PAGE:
- Users collaborate more effectively by using site mailboxes.
- Lync Server 2013 Preview can archive content in Exchange 2013 Preview and use Exchange 2013 Preview as a contact store.
- Discovery Managers can perform In-Place eDiscovery and Hold searches across SharePoint 2013 Preview, Exchange 2013 Preview, and Lync 2013 Preview data.
- Oauth authentication allows partner applications to authenticate as a service or impersonate users where required.
Public folders in Exchange 2013 Preview now take advantage of the existing high availability and storage technologies of the mailbox store. The public folder architecture uses specially designed mailboxes to store both the hierarchy and the public folder content. This new design also means that there is no longer a public folder database. Public folder replication now uses the continuous replication model. High availability for the hierarchy and content mailboxes is provided by the DAG. With this design, we’re moving away from a multi-master replication model to a single-master replication model.
Exchange 2013 Preview continues to make use of the database availability group (DAG) platform introduced in Exchange 2010 for both high availability and site resilience. Exchange 2013 Preview also includes enhancements to the DAG platform that improve manageability and reduce costs. These features include:
- Managed availability.
- Managed Store.
- Automatic configuration and management of DAG networks.
- Management via the Exchange Administration Center.
- Enhancements to DAG-related cmdlets to introduce new scenarios.
- Exchange server 2013 System requirement, Click here
- Exhcnage server 2013 Prerequisites, Click here
- Prepare AD and Domains, Click here
If you have a Windows Live account (or an old Hotmail account), then you have 25GB of free storage on SkyDrive. If you don’t have one, go and grap it. SkyDrive is a great way to store lots of files in the cloud for easy access remotely. Windows 7 and now defenetely on windows 8 will let you map your SkyDrive folders as network drives, making access even simpler.
How to map SkyDrive to your computer?
Windows 7 will let you map your SkyDrive to your local machine. How to do it? Here is the step
- Sign in to your Windows Live account.
- Get your ID from the address bar (Below showing how to get it)
- Click on the “Files” as shown below
- Now go to your Windows 7 computer
- Open My Computer, then select “Map network drive” near the top bar.
- Select the drive letter you want, then type the following under the “Folder bar”
- \\docs.live.net@SSL\ and then copy your CID number here \
- Check mark “Reconnect at logon”
- Click Finish
- Once you click finish, system will automatically attempt to log on to your SkyDrive.
- Next system will show you to enter SkyDrive credential.
- Enter the username and password and clik PK
Thats it..your SkyDrive is now mapped to your local machine.
Here you can rename the folder (If in case the language is not proper in you SkyDrive). What ever you do at the local “mapped” Skydrive, it will reflect in your SkyDrive as well.
Apps for SkyDrive?
Allmost all the device now support SkyDrive and it is free apps..you just name it..Windows, Mac, Windows Phone, iPhone, iPad…Click here to download it
Read the article from Mike Torres, and Omar Shahine, group program managers for SkyDrive.
Exporting from Excel
- If row 1 of your spreadsheet contains column descriptions, such as “Name,” “E-mail Address,” and so on, skip to step 3. If it does not, add one that does by right-clicking the 1 to the left of the first row, and then clicking Insert.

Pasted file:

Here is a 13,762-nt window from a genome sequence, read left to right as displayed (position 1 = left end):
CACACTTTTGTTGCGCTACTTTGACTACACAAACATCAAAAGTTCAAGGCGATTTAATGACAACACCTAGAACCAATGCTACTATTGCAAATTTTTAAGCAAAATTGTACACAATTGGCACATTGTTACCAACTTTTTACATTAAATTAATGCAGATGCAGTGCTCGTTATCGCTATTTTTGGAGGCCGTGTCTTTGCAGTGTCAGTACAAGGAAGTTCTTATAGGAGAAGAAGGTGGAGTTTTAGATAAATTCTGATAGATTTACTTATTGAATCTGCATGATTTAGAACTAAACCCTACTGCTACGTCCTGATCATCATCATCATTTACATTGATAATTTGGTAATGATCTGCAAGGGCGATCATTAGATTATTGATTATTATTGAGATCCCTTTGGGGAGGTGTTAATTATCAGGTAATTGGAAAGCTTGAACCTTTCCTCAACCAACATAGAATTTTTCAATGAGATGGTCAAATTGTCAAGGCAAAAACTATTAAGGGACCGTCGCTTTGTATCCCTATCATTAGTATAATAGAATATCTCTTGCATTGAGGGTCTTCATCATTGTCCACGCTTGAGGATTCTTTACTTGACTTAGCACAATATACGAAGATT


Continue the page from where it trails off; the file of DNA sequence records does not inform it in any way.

- In the new blank cells at the top of each column, type a description for that column, such as “Name,” “E-mail Address,” “Company,” “Phone Number,” and so on.
- On the File menu, click Save As.
- Choose a folder to save to from the Save in drop-down list, type a name for the file, such as “Contacts,” in the File name box, and in the Save as type drop-down list, click CSV (Comma delimited).
- Make a note of the folder location, and then click SAVE.
Importing into Outlook (older versions)
- If you are importing into an existing Contacts folder, skip to step 3. To create a new folder in Outlook, click Folder List on the View menu, unless the Folder List is open already.
- Right-click the Contacts folder, and then click New Folder, type a name for the new folder, and then click OK.
- On the File menu, click Import and Export, click Next, click Comma Separated Values (Windows), and then click Next.
- If the file that is displayed is not the correct file, click Browse, browse to the folder noted in step 3, and then double-click the file to select it.
- If you are importing into a new folder, the Options settings is irrelevant because there are no duplicates. If not, choose the most logical selection. Click Allow duplicates if you are not sure, and then click Next.
- Click the Contacts folder, or other contacts-type folder that you have created, to import into, and then click Next.
- If you are not sure that the column names in the first row of the spreadsheet will map correctly to the Outlook fields, click Map custom fields to verify them.
NOTE: If Map custom fields is unavailable, you have chosen a non-contact-type folder to import into. Click Back, and then choose the correct folder. If you are satisfied with the mapping, click OK to close the Map Custom Fields dialog box, and then click Finish.
Importing into Outlook 2010
- If you are importing into an existing Contacts folder, skip to step 4.
- Create a new folder in Outlook 2010
- Right-click the Contacts folder, click New Folder, type a name for the new folder, and then click OK.
- Click the File tab in the Ribbon, and then click Open on the menu.
- Click on Import tab. The Import and Export Wizard opens.
- If the file that is displayed is not the correct file, click Browse , browse to the folder that is mentioned in step 3, and then double-click the file to select it.
- If you are importing into a new folder, the Options settings are irrelevant because there are no duplicates. If you are not importing to a new folder, choose the most logical selection. Click Allow duplicates if you are not sure, and then click Next .
- Click the Contacts folder or another contacts-type folder that you have created, and then click Next.
- If you are not sure that the column names in the first row of the spreadsheet will map correctly to the Outlook fields, click Map custom fields to verify them.